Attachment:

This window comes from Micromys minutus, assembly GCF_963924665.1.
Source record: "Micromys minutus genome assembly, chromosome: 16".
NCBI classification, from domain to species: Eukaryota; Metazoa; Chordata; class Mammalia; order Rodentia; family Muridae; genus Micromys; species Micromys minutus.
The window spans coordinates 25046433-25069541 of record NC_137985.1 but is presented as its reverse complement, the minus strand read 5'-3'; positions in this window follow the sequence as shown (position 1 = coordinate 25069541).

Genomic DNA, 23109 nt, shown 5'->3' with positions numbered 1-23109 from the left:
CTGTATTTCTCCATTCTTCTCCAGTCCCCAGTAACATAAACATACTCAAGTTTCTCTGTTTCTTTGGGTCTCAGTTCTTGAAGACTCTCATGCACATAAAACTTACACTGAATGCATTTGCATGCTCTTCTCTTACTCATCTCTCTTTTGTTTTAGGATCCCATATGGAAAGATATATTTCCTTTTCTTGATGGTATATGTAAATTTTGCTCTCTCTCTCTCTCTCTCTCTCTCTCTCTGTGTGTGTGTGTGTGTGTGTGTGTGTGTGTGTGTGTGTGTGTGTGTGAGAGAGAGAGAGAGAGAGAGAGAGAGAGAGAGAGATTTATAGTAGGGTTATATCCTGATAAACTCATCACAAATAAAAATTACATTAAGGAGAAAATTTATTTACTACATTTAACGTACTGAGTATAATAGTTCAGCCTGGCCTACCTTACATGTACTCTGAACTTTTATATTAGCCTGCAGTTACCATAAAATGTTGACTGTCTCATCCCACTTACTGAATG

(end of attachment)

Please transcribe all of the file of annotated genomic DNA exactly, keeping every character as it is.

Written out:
This window comes from Micromys minutus, assembly GCF_963924665.1.
Source record: "Micromys minutus genome assembly, chromosome: 16".
NCBI classification, from domain to species: Eukaryota; Metazoa; Chordata; class Mammalia; order Rodentia; family Muridae; genus Micromys; species Micromys minutus.
The window spans coordinates 25046433-25069541 of record NC_137985.1 but is presented as its reverse complement, the minus strand read 5'-3'; positions in this window follow the sequence as shown (position 1 = coordinate 25069541).

Genomic DNA, 23109 nt, shown 5'->3' with positions numbered 1-23109 from the left:
CTGTATTTCTCCATTCTTCTCCAGTCCCCAGTAACATAAACATACTCAAGTTTCTCTGTTTCTTTGGGTCTCAGTTCTTGAAGACTCTCATGCACATAAAACTTACACTGAATGCATTTGCATGCTCTTCTCTTACTCATCTCTCTTTTGTTTTAGGATCCCATATGGAAAGATATATTTCCTTTTCTTGATGGTATATGTAAATTTTGCTCTCTCTCTCTCTCTCTCTCTCTCTCTCTGTGTGTGTGTGTGTGTGTGTGTGTGTGTGTGTGTGTGTGTGTGTGTGAGAGAGAGAGAGAGAGAGAGAGAGAGAGAGAGAGATTTATAGTAGGGTTATATCCTGATAAACTCATCACAAATAAAAATTACATTAAGGAGAAAATTTATTTACTACATTTAACGTACTGAGTATAATAGTTCAGCCTGGCCTACCTTACATGTACTCTGAACTTTTATATTAGCCTGCAGTTACCATAAAATGTTGACTGTCTCATCCCACTTACTGAATG